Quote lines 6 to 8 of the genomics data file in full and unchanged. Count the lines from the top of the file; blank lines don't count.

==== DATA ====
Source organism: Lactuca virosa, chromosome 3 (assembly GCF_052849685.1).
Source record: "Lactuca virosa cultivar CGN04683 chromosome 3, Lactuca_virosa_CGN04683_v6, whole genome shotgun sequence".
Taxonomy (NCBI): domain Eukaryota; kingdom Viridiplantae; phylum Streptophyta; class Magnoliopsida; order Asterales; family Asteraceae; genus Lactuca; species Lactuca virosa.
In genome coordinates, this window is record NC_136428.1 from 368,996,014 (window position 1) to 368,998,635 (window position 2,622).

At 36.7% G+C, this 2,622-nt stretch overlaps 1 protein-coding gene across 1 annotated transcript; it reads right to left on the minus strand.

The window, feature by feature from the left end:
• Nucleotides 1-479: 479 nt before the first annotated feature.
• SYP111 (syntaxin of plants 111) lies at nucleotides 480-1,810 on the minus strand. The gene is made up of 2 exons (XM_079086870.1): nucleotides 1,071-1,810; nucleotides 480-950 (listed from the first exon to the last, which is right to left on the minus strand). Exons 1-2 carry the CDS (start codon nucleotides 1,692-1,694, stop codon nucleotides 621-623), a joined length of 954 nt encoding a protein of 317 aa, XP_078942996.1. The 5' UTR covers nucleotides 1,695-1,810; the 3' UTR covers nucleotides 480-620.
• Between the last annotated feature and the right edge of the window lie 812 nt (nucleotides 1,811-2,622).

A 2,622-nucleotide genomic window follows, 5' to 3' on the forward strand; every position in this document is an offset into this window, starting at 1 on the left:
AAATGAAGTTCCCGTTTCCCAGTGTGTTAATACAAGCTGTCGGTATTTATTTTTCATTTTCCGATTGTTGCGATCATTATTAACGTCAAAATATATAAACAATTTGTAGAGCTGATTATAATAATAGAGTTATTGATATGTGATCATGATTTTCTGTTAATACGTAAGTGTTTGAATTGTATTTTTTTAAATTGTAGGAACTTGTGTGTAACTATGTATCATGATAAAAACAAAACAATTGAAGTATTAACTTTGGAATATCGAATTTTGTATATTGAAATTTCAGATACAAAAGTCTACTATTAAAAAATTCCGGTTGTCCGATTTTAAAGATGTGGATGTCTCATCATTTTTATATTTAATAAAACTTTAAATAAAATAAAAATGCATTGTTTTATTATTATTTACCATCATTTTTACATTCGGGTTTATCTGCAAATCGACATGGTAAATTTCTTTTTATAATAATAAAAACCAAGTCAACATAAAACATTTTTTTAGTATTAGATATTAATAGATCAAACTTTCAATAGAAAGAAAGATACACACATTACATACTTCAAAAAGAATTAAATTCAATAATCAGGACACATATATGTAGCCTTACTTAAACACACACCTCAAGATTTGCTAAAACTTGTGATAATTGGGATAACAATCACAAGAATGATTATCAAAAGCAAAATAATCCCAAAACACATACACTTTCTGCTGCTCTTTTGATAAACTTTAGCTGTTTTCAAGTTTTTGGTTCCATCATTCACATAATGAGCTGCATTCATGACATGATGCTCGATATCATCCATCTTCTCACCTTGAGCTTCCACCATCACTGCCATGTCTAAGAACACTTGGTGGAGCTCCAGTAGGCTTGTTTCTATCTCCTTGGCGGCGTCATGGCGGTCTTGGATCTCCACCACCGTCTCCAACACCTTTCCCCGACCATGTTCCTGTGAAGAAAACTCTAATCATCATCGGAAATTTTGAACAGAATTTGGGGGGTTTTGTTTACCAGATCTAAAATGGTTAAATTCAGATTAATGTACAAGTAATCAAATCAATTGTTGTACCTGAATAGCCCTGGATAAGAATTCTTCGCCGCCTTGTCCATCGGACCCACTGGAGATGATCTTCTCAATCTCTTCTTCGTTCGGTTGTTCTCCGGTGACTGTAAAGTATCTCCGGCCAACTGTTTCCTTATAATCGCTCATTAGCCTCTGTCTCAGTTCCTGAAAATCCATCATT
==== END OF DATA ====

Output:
The window, feature by feature from the left end:
• Nucleotides 1-479: 479 nt before the first annotated feature.
• SYP111 (syntaxin of plants 111) lies at nucleotides 480-1,810 on the minus strand. The gene is made up of 2 exons (XM_079086870.1): nucleotides 1,071-1,810; nucleotides 480-950 (listed from the first exon to the last, which is right to left on the minus strand). Exons 1-2 carry the CDS (start codon nucleotides 1,692-1,694, stop codon nucleotides 621-623), a joined length of 954 nt encoding a protein of 317 aa, XP_078942996.1. The 5' UTR covers nucleotides 1,695-1,810; the 3' UTR covers nucleotides 480-620.